Federal officials today released a plan to help U.S. agencies decide whether to fund controversial studies that make viruses more dangerous. The guidance may finally bring an end to a moratorium that has kept a handful of experiments funded by the Department of Health and Human Services (HHS) on hold for more than 2 years.
The policy from the White House Office of Science and Technology Policy (OSTP) essentially follows recommendations from last May from an advisory committee that attempted to define the riskiest experiments and spell out when they should be funded. Both critics and supporters of these hotly debated studies welcomed the policy, which some feared would languish if left to the incoming administration of President-elect Donald Trump. But some are reserving judgment until they see the results of the reviews.
Although the new guidance provides no timelines, HHS is working to put the review process in place “as quickly as possible,” said an agency spokesperson on background. The agency says that “any projects that are determined suitable to proceed will do so with appropriate risk mitigation measures in place.”
Concerns about so-called “gain-of-function” (GOF) virus studies—which make viruses more transmissible in humans or able to cause sickness or death—ignited 6 years ago when two virologists revealed that they had tweaked the deadly H5N1 avian influenza to make it spread more easily in mammals. Although meant to help experts prepare for pandemics, some worried that these studies could result in a lab escape of a deadly humanmade virus. Scientists themselves briefly halted, then resumed the H5N1 studies.
Then more papers on GOF experiments, as well as accidents at some U.S. pathogen labs, prompted U.S. officials in October 2014 to impose a top-down moratorium. HHS “paused” funding for 18 GOF projects on influenza, Middle East respiratory syndrome (MERS), and severe acute respiratory syndrome viruses funded by the National Institutes of Health (NIH). (Some were later exempted, but seven flu studies and three MERS projects remain on hold, NIH says.)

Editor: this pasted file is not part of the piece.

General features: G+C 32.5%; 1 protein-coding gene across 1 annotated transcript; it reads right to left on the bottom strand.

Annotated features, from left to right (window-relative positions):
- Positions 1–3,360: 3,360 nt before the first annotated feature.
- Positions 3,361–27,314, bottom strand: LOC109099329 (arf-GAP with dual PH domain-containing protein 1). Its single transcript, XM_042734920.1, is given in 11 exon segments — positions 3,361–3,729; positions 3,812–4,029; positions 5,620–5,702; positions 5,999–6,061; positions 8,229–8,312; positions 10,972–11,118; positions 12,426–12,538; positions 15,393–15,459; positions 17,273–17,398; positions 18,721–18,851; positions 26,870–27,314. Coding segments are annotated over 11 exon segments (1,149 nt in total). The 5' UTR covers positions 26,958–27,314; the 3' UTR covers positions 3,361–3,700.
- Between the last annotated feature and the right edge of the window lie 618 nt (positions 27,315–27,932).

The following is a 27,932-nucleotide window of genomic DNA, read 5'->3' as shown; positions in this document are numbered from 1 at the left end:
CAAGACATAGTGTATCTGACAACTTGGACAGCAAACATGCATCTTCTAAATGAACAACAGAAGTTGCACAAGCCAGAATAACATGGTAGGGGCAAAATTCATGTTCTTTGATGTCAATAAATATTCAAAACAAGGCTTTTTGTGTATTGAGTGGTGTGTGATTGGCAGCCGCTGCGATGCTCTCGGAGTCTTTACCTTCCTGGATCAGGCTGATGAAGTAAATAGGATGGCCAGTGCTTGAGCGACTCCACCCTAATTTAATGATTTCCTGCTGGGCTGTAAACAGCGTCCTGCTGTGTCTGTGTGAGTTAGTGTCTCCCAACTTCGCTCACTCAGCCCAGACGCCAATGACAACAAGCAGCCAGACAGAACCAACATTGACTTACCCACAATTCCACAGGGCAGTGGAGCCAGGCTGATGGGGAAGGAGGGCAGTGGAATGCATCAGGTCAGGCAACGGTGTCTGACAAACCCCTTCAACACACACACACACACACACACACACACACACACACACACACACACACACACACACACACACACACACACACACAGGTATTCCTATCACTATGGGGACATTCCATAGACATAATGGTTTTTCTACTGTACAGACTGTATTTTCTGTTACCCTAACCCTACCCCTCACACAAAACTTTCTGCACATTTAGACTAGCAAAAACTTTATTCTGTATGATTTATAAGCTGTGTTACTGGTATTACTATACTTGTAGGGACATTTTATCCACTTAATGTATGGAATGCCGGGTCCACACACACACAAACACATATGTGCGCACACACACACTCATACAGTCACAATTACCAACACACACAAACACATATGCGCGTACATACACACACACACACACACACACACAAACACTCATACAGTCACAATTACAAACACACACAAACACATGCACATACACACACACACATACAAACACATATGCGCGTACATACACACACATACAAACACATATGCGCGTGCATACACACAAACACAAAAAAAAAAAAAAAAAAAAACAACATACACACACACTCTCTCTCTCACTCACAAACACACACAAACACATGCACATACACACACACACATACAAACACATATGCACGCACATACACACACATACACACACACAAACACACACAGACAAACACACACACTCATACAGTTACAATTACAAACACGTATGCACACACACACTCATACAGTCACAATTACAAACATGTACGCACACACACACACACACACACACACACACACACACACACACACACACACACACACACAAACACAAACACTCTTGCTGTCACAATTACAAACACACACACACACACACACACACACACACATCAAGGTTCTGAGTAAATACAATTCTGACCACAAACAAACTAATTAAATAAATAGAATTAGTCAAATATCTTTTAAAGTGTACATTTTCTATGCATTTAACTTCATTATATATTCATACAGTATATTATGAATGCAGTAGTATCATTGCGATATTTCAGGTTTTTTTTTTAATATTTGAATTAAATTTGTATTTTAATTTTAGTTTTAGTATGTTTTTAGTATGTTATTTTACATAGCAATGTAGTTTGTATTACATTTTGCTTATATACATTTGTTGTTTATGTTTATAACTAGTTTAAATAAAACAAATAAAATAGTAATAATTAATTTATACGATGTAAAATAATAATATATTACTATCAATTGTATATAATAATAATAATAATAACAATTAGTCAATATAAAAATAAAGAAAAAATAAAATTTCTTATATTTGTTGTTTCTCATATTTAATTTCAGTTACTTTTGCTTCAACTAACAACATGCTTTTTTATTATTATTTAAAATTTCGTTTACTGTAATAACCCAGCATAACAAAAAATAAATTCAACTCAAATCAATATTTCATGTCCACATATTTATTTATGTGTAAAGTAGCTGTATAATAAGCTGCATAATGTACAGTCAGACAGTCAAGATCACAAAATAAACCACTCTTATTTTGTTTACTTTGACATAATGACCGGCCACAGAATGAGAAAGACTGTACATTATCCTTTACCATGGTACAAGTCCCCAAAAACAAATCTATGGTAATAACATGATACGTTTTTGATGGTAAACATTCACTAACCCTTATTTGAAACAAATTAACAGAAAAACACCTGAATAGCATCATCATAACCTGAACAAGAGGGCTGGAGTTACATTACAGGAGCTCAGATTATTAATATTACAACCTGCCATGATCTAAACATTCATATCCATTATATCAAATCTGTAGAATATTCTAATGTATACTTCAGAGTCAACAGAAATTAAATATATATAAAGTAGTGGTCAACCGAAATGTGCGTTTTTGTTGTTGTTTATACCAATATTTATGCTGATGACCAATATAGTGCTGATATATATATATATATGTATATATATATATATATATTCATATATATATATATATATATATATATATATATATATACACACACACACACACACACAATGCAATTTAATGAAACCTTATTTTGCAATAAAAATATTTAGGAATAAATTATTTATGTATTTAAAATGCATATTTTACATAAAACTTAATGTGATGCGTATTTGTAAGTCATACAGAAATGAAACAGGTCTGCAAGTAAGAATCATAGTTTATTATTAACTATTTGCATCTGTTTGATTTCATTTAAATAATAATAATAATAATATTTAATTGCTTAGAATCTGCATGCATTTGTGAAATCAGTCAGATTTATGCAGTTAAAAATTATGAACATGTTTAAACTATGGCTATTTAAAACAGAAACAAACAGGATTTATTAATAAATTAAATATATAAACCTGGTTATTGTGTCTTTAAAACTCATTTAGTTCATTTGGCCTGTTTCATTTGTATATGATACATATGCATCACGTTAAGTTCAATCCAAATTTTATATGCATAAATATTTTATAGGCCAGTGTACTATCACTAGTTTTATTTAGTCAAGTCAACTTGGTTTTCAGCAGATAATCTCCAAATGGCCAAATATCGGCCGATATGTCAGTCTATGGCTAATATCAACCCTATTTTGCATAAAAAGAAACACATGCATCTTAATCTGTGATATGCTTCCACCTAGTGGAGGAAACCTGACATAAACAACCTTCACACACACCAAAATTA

The new policy aligns with recommendations made last May by the National Science Advisory Board for Biosecurity (NSABB), with a few tweaks. It covers research that creates “potential pandemic pathogens” or PPPs, rather than adopting NSABB’s term, GOF research of concern. Agencies will decide whether a proposed study involves an “enhanced” PPP by looking at whether the resulting pathogen is “likely” to be highly transmissible and capable of wide and uncontrollable spread in humans, highly virulent, and likely to cause significant sickness and deaths.
Projects involving enhanced pathogens that meet this definition will then be reviewed using eight criteria, such as whether the project is scientifically justified and the benefits outweigh the risks. The report specifically exempts from the reviews certain enhanced PPP studies, such as routine flu surveillance (which involves characterizing viruses found circulating in nature) and the development of high-growth flu strains for vaccines.
Critics have long complained that HHS officials should not be involved in reviewing GOF research that the agency funds because it presents a conflict of interest. The new policy says that agencies “are encouraged to vest oversight for their enhanced PPP review mechanisms in offices that do not report to the head of the agency component” that would fund the research. The HHS spokesperson said that experts from both HHS and other U.S. departments will conduct the reviews.
Harvard University epidemiologist Marc Lipsitch, a longtime critic of GOF studies, says: “I will be watching to see … whether the reviews are robust and free of conflicts of interest real or perceived.”
Virologist Ronald Fouchier of Erasmus University Medical Center in Rotterdam, the Netherlands, who has H5N1 GOF studies on hold, says he is glad to see the OSTP policy. He is “positive that our projects will be reviewed favorably once more … under the new process, and that we can all continue our important work shortly, with negligible risks,” he said.
OSTP also says that NSABB, an advisory group that has no regulatory authority and has struggled at times to address concerns about risky research, is still needed to offer feedback on HHS’s enhanced PPP review process and to provide other policy advice. David Relman, a microbiologist at Stanford University in Palo Alto, California, says he thinks NSABB, which is staffed by NIH, should be moved outside of HHS to avoid conflicts of interest. “The location of its 'home' is very important,” Relman says.